I got this recipe for carrots from Web MD. Those people are always telling me to eat my vegetables! They call this farmhouse carrots:
About 15 carrots
1 cup thinly sliced spring onion
Thyme (3 tablespoons fresh, or 3 teaspoons dried)
Rosemary (1 tablespoon fresh, or 1 teaspoon dried)
2 tablespoons honey
1 1/2 tablespoons butter
2 tablespoons vinegar or lemon juice
salt & pepper
Fresh chives, for garnish
Warm the honey, butter and vinegar or lemon juice. Add the onion and spices and set aside to marinate. If you like, do this ahead and keep in the fridge for few days. You can also substitute flavorings according to your taste (or what's in the cupboard)!
Oven method: Preheat to 400. Clean the carrots and dry with a dish towel. Put on a baking sheet in a single layer, drizzle with the butter honey mixture and gently toss to coat. Sprinkle with salt & pepper. Roast on the upper rack for about 20 minutes. Garnish with the fresh chives. Cooked this way, the carrots will be very crispy.
Stove top or microwave method: Steam the carrots 5 or 10 minutes to soften them. Remove from water, add the butter honey mixture and saute a few more minutes. Garnish with the fresh chives. This is the method I prefer.
It really doesn't take much to jazz up a vegetable, but it's definitely worth the trouble. I usually do it myself, rather than buying those flavored in the pouch things you get in the grocery store freezer. I don't use the canned or packaged sauces much, either. A lot of those things are high in salt and sugar.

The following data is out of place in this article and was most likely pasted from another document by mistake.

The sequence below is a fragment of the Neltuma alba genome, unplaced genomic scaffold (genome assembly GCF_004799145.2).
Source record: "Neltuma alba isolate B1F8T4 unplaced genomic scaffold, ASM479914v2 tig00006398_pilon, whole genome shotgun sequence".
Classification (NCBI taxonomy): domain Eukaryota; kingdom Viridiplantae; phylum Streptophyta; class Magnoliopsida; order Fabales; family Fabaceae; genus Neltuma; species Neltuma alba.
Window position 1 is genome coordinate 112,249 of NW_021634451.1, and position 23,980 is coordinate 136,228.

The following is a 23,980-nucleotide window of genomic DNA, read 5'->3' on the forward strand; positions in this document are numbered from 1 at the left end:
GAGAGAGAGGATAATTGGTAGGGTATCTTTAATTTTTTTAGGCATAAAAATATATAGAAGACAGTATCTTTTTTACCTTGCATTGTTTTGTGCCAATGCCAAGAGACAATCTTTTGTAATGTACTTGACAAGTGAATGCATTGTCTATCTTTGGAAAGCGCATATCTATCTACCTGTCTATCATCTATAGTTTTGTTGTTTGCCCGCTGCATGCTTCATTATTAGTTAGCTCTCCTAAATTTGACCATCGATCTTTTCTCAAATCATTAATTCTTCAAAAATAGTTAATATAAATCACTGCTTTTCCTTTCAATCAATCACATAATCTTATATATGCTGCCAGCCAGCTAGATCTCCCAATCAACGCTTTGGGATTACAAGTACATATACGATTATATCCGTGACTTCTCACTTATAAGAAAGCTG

Don't get me wrong. I like salt and sugar. I probably eat too much. But at least if I'm putting it in myself I'm aware of it. One of my favorite ways with carrots (already a starchy vegetable) is to slice them thin and saute until tender in butter, adding a bit of brown sugar near the end.
As for clever ways with no-cal lettuce: Sorry, I'm all out!
By the way, it you've ever wondered how to convert the fresh herbs in a recipe to dried, maybe this will help. I found it on O Chef:
"In general, you can substitute one teaspoon of dried herbs for one tablespoon of fresh herbs and vice-versa (which is a one-to-three ratio, by the way). But let taste be your guide. Packaged dried herbs start out with a stronger taste than fresh herbs, but lose their pungency as they age. So if you've recently purchased the container, you might want to use a light hand, or add a bit more if the herb is older. When possible, use fresh ingredients to gain the most flavor."
Of course, but I'm not that well organized yet!
All I want is for vegetables to taste as beautiful as they look: